Numerical Methods

The scattering spectra of the Si NSs studied in this work were calculated by using the finite-difference time-domain (FDTD) method [46]. In the numerical calculations, the electric field of the AP beam at the focal plane was firstly calculated by the k-space beam profile definition [47] and then used for the FDTD simulation. The radius of the Si NS was fixed at R = 100 nm, and the metal substrate was chosen to be a perfect electric conductor (PEC) in the “Results and Discussion” and “Image Theory of the Out of Plane MD” sections and Au in the “Practical Applications” section. The optical constants of Si and Au were taken from Palik and Ghosh [48] and from Johnson and Christy [49], respectively. The surrounding medium of the Si NS was assumed to be air with a refractive index of n = 1.0. A mesh size of 3 nm was used in the illuminated region, and perfectly matched layers were employed at the boundary to terminate the finite simulation region.

Results and Discussion

In Fig. 1a, we show the electric field distribution calculated for a focused AP beam at the focal plane. It is noticed that the AP beam possesses a rotational symmetry with zero electric field at the focal point (or along the axis). The electric field of the AP beam matches well with that of the Si NS at the MD resonance. In Fig. 1b, d, we present the scattering spectra calculated for the Si NS suspended in air and that placed on a PEC substrate, respectively. In both cases, it is remarkable that only the MD and magnetic quadrupole (MQ) resonances are excited, and all the electric resonances are suppressed, which is in agreement with the previous findings [3842]. This behavior can be explained explicitly by using the multipole theory for tightly focused AP beam [42, 50]. If we compare the scattering spectra shown in Fig. 1b, d, it is found that the introduction of the PEC substrate leads to a dramatic narrowing of the MD resonance (from  53 to  20 nm). As a result, the quality factor of the MD resonance is enhanced by a factor of  2.5 (from  14.62 to  37.25).
Fig. 1
Fig. 1

a The electric field distribution of a focused AP beam at the focal point. b The scattering spectrum of the Si NS suspended in air. The line width of the MD resonance is 53 nm. c The Si NS with R = 100 nm placed on a metal substrate. d The scattering spectrum of the Si NS placed on a PEC substrate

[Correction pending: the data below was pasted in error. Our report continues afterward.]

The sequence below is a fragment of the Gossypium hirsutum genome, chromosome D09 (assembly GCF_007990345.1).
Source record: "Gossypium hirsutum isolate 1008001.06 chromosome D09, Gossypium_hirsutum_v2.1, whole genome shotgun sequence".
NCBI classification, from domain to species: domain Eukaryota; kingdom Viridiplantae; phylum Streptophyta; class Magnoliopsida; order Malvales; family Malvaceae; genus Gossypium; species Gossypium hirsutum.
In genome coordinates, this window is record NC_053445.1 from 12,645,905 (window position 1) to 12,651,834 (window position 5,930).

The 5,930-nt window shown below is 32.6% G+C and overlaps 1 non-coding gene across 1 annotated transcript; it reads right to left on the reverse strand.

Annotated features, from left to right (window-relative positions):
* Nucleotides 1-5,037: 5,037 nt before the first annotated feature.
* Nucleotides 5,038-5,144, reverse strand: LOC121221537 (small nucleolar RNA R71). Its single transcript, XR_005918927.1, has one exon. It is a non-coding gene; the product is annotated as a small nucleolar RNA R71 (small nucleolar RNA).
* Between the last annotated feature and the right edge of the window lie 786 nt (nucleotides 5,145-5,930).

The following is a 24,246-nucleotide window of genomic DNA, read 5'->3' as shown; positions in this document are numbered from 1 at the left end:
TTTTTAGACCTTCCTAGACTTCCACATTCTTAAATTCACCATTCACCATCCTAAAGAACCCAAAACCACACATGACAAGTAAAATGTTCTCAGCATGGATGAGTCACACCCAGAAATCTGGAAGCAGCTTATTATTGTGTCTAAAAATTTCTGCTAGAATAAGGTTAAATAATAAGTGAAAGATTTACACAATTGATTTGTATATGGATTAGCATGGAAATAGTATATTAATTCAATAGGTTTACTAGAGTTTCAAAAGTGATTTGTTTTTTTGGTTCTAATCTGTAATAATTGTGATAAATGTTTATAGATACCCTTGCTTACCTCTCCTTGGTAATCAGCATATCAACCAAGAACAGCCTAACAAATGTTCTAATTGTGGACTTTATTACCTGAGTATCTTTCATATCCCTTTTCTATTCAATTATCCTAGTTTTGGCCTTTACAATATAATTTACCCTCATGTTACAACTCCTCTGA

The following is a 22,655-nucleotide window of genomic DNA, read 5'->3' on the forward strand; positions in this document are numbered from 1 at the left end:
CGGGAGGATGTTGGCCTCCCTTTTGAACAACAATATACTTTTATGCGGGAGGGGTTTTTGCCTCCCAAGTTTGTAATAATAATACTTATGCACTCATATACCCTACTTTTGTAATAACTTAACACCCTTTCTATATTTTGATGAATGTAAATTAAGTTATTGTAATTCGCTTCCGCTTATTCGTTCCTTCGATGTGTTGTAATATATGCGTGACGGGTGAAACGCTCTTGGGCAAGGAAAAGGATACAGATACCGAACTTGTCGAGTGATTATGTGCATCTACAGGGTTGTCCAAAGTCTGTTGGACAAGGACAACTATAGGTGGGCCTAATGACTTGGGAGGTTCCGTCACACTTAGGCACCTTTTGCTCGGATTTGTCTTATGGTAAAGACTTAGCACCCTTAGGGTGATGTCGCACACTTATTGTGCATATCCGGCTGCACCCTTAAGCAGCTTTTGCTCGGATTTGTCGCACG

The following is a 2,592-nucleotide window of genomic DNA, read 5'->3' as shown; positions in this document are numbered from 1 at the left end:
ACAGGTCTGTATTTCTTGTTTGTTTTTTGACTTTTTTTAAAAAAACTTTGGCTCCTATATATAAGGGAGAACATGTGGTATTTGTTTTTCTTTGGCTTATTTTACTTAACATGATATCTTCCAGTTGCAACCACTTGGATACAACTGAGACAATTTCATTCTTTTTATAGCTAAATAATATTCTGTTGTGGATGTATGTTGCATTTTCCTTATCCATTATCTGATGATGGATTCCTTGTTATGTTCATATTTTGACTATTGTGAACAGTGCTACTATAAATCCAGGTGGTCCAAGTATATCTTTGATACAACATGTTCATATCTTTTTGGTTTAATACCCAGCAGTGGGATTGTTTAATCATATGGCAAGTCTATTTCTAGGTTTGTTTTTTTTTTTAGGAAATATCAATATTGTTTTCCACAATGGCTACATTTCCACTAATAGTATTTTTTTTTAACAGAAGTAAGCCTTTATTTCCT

In order to gain a deep insight into the modification of the scattering spectrum induced by the metal substrate, we decomposed the total scattering of the Si NSs into the contributions of various magnetic modes in a Cartesian coordinate [16, 25]. The polarization induced by the incident light is P=ε0(εpεd)E, where ε0,εp, and εd are the vacuum dielectric constant, relative dielectric permittivity of the Si NS, and relative dielectric permittivity of the surrounding medium, respectively, and E is the total electric field inside the Si NS. The time dependence of the incident light is assumed as exp(−iωt) with ω the angular frequency. The multipoles are defined in a Cartesian coordinate with the origin located at the center of the Si NS, and multipole moments can be obtained by the integration of the induced polarization currents over the volume of the Si NS. Thus, the MD moment and MQ tensor of the Si NS are described as:
$$\begin{array}{@{}rcl@{}} {\mathbf{M}} = - \frac{{i\omega}}{2}\int_{V} {{\varepsilon_{0}}\left({{\varepsilon_{p}} - {\varepsilon_{d}}} \right)\left[ {{\mathbf{r}}^{\prime} \times {\mathbf{\mathrm{E}}}\left({{\mathbf{r}}^{\prime}} \right)} \right]} d{\mathbf{r}}^{\prime}, \end{array} $$
(1)
$$\begin{array}{@{}rcl@{}} \widehat {\text{MQ}} = \frac{\omega}{{3i}}\int_{V} {\left\{{\left[{{\mathbf{r}}^{\prime} \times {\mathbf{P}}\left({{\mathbf{r}}^{\prime}}\right)}\right]{\mathbf{r}}^{\prime}}\right.\left.{+ {\mathbf{r}}^{\prime}\left[{{\mathbf{r}}^{\prime} \times {\mathbf{P}}\left({{\mathbf{r}}^{\prime}}\right)}\right]}\right\}} d{\mathbf{r}}^{\prime}, \end{array} $$
(2)

where V is the volume of the Si NS, and r is the radius vector of a volume element inside the Si NS.

The scattering cross sections of the MD and MQ can be expressed as follows [25]:
$$\begin{array}{@{}rcl@{}} {\sigma_{M}} = \frac{{k_{0}^{4}{\varepsilon_{d}}{\mu_{0}}}}{{6\pi {\varepsilon_{0}}{{\left|{{{\mathbf{{E}}}_{{\mathbf{inc}}}}} \right|}^{2}}}}{\left|{\mathbf{M}}\right|^{2}}, \end{array} $$
(3)
$$\begin{array}{@{}rcl@{}} {\sigma_{\text{MQ}}} = \frac{{k_{0}^{6}\varepsilon_{d}^{2}{\mu_{0}}}}{{80\pi {\varepsilon_{0}}{{\left| {{{\mathbf{{E}}}_{{\mathbf{inc}}}}} \right|}^{2}}}}{\left| {{\text{MQ}_{\alpha \beta }}} \right|^{2}}, \end{array} $$
(4)

where μ0 is the vacuum permeability, and the indexes α,β=x,y,z.

In Fig. 2, we compare the multipole decompositions performed for the Si NS without and with the PEC substrate. In both cases, it can be seen that the total scattering is composed of only the contributions from MD and MQ modes. In addition, it is found that the narrowing of line width appears only in the MD resonance. In Fig. 2c, d, we present the electric and magnetic field distributions calculated for the two Si NSs at the MD resonances. It is noticed that the MD excited in the Si NS oriented in the +z direction in both cases. In addition, a significant enhancement is observed in the electric and magnetic fields of the Si NS in the presence of the PEC substrate.
Fig. 2
Fig. 2

Multipole decomposition of the total scattering of the Si NS with R = 100 nm suspended in air (a), placed on a PEC substrate (b), and illuminated by a focused AP beam. The corresponding electric and magnetic field distributions calculated at the MD resonances [775 nm in a and 745 nm in b] are presented in c and d, respectively